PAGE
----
Pet care woes

DECCAN CHRONICLE. | NIVEDA MANOHAR
Published Jun 12, 2017, 12:00 am IST
Updated Jun 12, 2017, 12:25 am IST
A recent incident has thrown light on the lack of proper boarding facilties for pets in the city.
Representational image
 Representational image

Vasihnavi Prasad, a freelance media consultant was in for a shock when she saw the state of her pet dog Sumo, after he was lodged at a veterinary hospital/pet lodging facility for nine days.

Sumo, a pug, is suffering from health conditions like spondylosis, and thus cannot control his feces or urine, and hence needs diapers. Vaishnavi, to her horror, noted that since Sumo’s diapers were not changed regularly and he was even suffering from sores and infections. She then put up a Facebook post detailing the experience with the facility and many other pet owners echoed the view with the same and several other establishments, bringing up the question — how good are pet lodging facilities in the city?

 

Vaishnavi says that although Sumo is fast recovering, she is planning to take up the issue further. “I really do want to file a complaint against them and take the issue to court. Because, I have realised that the problem is happening with many other people and their pets, too.” She adds, “These kennels need more regulations. Every kennel has its own set of rules, but even they are just on paper. They say that you need to provide a medical certificate for your pet and proof of vaccination, but when you actually go to drop off your dog, they don’t ask for anything. So every other pet is at the risk of infections.”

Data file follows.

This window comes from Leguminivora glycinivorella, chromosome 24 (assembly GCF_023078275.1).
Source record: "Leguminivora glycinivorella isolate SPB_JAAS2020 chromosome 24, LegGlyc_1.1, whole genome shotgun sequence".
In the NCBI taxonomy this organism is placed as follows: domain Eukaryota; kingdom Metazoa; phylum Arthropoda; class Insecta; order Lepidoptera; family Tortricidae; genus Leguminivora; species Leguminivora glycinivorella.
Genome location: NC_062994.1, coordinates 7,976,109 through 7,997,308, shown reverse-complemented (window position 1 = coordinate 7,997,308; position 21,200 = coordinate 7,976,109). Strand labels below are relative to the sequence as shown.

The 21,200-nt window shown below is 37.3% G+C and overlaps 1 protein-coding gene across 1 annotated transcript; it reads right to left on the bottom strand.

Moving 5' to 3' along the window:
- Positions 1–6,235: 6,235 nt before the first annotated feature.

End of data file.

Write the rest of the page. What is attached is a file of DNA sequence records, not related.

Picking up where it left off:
Shravan Krishnan, an animal activist, who also runs Hotel for Dogs, a pet boarding facility says, “Though 80 per cent of such facilties are owned by veterinarians, they all see it more from the business point of view alone. They are not answerable to anyone, and that is troubling.”       

Pet owners should also understand that no facility could recreate the comfort of home for a pet. Every dog is different, and they are prone to pick up allergies when they are at a different environment,” opines Shravan, adding, “Although what happened in Vaishnavi’s case was pure negligence, pet owners must understand that even if boarding facilities take constant care of the pet, they will fall behind due to circumstances that are not in their hands.”

Nithin Chandan of Incare rescue and shelter for dogs, says that it all boils down to the behaviour of the employees at such facilities — “Most of them do not have any prior experience with pets. Unless they really care about the pet, they don’t do a good job. Also, commercialisation has lead to this booming as a business, as there has been a case of someone turning a large container into a hostel for dogs.”

Sanjay Krishna, a pet owner says, “While the best choice is to ask someone you trust to take care of your pets, it is not possible to do it every time and we rely on such places. But when they boast of special care and veterinarians around the clock and in spite of that such things happen, we are left in a tough spot.”
Clearly, the pet care scene in Chennai is in a sorry condition, and until a uniform set of regulations comes in place, our four- legged friends will still be short of good pet-sitters.

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